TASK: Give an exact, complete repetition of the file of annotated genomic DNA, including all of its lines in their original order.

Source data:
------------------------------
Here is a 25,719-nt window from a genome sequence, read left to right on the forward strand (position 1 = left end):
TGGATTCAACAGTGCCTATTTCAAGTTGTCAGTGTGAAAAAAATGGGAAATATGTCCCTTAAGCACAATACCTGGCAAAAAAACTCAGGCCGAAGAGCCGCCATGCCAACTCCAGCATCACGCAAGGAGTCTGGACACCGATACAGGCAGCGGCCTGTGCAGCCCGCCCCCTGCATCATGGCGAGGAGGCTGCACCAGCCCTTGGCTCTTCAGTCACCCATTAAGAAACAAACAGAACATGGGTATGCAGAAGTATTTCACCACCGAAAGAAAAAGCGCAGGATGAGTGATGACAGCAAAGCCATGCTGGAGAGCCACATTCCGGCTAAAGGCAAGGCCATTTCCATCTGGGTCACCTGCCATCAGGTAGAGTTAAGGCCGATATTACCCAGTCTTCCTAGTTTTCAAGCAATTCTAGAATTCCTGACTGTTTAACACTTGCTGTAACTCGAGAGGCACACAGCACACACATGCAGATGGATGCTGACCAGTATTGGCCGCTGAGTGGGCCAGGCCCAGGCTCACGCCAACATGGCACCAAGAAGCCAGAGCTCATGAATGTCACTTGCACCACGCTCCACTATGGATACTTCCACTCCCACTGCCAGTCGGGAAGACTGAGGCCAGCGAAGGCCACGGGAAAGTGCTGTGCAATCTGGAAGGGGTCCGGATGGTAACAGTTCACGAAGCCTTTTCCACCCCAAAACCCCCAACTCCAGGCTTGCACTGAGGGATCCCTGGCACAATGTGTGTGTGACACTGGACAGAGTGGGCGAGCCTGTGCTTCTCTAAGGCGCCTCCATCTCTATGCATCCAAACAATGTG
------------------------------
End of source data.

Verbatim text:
Here is a 25,719-nt window from a genome sequence, read left to right on the forward strand (position 1 = left end):
TGGATTCAACAGTGCCTATTTCAAGTTGTCAGTGTGAAAAAAATGGGAAATATGTCCCTTAAGCACAATACCTGGCAAAAAAACTCAGGCCGAAGAGCCGCCATGCCAACTCCAGCATCACGCAAGGAGTCTGGACACCGATACAGGCAGCGGCCTGTGCAGCCCGCCCCCTGCATCATGGCGAGGAGGCTGCACCAGCCCTTGGCTCTTCAGTCACCCATTAAGAAACAAACAGAACATGGGTATGCAGAAGTATTTCACCACCGAAAGAAAAAGCGCAGGATGAGTGATGACAGCAAAGCCATGCTGGAGAGCCACATTCCGGCTAAAGGCAAGGCCATTTCCATCTGGGTCACCTGCCATCAGGTAGAGTTAAGGCCGATATTACCCAGTCTTCCTAGTTTTCAAGCAATTCTAGAATTCCTGACTGTTTAACACTTGCTGTAACTCGAGAGGCACACAGCACACACATGCAGATGGATGCTGACCAGTATTGGCCGCTGAGTGGGCCAGGCCCAGGCTCACGCCAACATGGCACCAAGAAGCCAGAGCTCATGAATGTCACTTGCACCACGCTCCACTATGGATACTTCCACTCCCACTGCCAGTCGGGAAGACTGAGGCCAGCGAAGGCCACGGGAAAGTGCTGTGCAATCTGGAAGGGGTCCGGATGGTAACAGTTCACGAAGCCTTTTCCACCCCAAAACCCCCAACTCCAGGCTTGCACTGAGGGATCCCTGGCACAATGTGTGTGTGACACTGGACAGAGTGGGCGAGCCTGTGCTTCTCTAAGGCGCCTCCATCTCTATGCATCCAAACAATGTG